The country had to keep functioning even as millions of men who performed critical functions in the economy were drafted. Women responded to calls to keep Americans fed, moving, and communicating.

Credit: Library of Congress




Advertisement for Fletcher’s Castoria in the December 1944 issue of The American Magazine

Credit:  Women’s Memorial Foundation

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In the 1940’s freight and passengers moved on railroads that employed more than two million people. Women took over many jobs associated with maintaining the rails and trains over which critical war material and troops flowed.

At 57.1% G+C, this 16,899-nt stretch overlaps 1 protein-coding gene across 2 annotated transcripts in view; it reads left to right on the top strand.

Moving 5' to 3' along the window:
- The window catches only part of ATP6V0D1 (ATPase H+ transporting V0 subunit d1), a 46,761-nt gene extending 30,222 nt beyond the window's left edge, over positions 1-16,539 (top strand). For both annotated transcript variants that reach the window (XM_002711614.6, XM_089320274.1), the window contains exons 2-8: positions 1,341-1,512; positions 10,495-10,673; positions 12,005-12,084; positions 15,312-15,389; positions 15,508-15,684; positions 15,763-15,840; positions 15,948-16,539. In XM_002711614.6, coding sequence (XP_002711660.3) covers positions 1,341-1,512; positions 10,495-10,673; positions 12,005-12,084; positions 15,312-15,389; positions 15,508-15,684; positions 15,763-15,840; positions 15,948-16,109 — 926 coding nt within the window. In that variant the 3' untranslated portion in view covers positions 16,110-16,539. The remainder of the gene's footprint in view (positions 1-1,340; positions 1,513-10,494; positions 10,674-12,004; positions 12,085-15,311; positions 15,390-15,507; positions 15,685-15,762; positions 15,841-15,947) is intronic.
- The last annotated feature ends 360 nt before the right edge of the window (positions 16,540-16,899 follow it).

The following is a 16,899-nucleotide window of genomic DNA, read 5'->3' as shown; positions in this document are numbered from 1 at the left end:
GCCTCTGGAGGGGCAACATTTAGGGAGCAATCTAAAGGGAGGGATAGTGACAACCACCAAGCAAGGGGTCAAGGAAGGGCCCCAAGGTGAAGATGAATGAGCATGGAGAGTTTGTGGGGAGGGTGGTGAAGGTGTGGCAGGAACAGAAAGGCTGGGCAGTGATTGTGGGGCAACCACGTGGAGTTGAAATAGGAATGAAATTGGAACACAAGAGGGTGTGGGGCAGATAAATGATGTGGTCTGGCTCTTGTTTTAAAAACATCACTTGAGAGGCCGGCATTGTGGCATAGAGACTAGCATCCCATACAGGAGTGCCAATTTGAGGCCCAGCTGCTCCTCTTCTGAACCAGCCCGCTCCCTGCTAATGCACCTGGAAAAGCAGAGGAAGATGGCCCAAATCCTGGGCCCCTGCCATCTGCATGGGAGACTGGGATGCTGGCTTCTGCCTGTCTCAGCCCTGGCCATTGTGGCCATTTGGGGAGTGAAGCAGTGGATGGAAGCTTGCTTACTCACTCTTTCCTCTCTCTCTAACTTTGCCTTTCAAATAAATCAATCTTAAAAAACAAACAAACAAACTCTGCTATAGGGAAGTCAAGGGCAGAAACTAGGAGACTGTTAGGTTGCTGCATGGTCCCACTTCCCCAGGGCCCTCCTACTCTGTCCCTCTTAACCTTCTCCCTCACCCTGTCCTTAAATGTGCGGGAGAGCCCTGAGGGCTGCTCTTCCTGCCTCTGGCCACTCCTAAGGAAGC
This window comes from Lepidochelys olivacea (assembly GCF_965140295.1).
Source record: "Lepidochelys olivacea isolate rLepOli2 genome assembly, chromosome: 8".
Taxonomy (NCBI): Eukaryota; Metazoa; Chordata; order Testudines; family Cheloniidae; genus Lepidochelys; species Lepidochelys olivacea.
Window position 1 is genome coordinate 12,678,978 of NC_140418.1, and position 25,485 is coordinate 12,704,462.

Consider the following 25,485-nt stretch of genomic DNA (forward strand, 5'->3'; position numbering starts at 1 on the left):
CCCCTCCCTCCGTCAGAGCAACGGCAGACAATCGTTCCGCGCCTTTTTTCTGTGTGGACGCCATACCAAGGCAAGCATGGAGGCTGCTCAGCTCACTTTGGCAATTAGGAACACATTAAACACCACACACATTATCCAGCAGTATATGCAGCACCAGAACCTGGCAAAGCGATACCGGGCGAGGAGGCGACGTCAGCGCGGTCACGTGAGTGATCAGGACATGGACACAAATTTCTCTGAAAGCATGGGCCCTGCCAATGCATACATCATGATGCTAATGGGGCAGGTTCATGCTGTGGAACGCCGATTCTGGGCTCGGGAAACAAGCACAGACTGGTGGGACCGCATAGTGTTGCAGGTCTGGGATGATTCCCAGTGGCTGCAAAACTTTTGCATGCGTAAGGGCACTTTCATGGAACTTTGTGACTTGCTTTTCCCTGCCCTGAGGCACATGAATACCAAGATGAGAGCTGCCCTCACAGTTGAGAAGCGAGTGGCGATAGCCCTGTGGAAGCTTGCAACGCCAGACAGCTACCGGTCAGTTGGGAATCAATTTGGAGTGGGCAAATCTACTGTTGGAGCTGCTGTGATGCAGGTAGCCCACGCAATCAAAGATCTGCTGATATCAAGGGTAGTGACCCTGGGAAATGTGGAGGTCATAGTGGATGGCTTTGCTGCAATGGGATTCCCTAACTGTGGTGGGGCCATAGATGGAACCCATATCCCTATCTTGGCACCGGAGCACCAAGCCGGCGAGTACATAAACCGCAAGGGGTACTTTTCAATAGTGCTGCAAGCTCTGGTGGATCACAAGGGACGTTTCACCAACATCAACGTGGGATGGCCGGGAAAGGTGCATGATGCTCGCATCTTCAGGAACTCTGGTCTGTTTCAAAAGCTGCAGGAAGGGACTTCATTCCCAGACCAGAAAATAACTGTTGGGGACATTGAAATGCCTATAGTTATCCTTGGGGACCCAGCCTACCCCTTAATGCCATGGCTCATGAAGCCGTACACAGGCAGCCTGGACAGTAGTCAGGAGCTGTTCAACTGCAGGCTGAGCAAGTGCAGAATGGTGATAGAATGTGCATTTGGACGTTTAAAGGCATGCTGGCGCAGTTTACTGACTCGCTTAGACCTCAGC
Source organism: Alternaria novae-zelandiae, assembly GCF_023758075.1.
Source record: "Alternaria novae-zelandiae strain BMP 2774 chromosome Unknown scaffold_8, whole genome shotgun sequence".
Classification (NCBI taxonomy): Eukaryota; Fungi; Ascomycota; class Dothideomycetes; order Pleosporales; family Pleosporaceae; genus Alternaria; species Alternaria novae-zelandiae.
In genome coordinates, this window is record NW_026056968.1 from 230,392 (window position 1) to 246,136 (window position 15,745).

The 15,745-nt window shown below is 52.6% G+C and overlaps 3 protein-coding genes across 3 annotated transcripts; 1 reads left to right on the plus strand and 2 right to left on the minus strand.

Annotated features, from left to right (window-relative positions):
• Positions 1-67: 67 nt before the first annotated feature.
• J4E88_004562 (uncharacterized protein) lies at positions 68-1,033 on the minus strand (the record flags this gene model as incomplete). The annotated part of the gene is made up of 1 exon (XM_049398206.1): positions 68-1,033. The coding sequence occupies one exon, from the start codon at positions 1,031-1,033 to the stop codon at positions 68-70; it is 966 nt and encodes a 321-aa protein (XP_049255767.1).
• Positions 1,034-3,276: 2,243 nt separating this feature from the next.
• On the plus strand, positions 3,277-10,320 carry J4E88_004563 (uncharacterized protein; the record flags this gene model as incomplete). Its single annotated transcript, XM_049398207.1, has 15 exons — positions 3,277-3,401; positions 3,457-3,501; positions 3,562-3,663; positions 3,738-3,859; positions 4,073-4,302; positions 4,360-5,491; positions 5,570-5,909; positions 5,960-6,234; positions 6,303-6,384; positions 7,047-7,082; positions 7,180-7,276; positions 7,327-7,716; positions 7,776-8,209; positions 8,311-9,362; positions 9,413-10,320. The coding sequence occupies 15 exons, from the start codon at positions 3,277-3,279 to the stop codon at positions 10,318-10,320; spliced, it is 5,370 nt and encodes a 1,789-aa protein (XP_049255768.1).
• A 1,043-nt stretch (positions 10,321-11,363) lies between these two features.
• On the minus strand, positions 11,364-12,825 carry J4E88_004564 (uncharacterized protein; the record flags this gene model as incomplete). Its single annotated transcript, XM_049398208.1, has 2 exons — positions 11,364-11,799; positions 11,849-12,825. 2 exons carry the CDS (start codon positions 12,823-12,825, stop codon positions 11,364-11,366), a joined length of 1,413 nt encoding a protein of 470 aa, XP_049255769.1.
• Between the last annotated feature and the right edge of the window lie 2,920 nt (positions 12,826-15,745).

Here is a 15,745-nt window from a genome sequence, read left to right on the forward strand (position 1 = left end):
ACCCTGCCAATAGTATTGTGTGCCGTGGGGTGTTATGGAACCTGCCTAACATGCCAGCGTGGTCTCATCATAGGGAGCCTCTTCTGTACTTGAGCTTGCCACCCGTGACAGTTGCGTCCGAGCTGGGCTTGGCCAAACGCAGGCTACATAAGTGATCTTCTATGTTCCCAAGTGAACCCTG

The image to the left is of Dorothy Lucke, an employee of Chicago & Northwestern Railroad, and she worked as a wiper at the Clinton, Iowa roundhouse. The image below is of trackwomen of the Baltimore & Ohio Railroad Company, 1943

A woman wiper at the roundhouse gives a giant “H” class
locomotive a bath of live steam, Clinton, Iowa, April 1943

Credit:  Library of Congress

Credit:  National Archives

Women workers have lunch in their rest room,
Clinton, Iowa, April 1943

Credit:  Library of Congress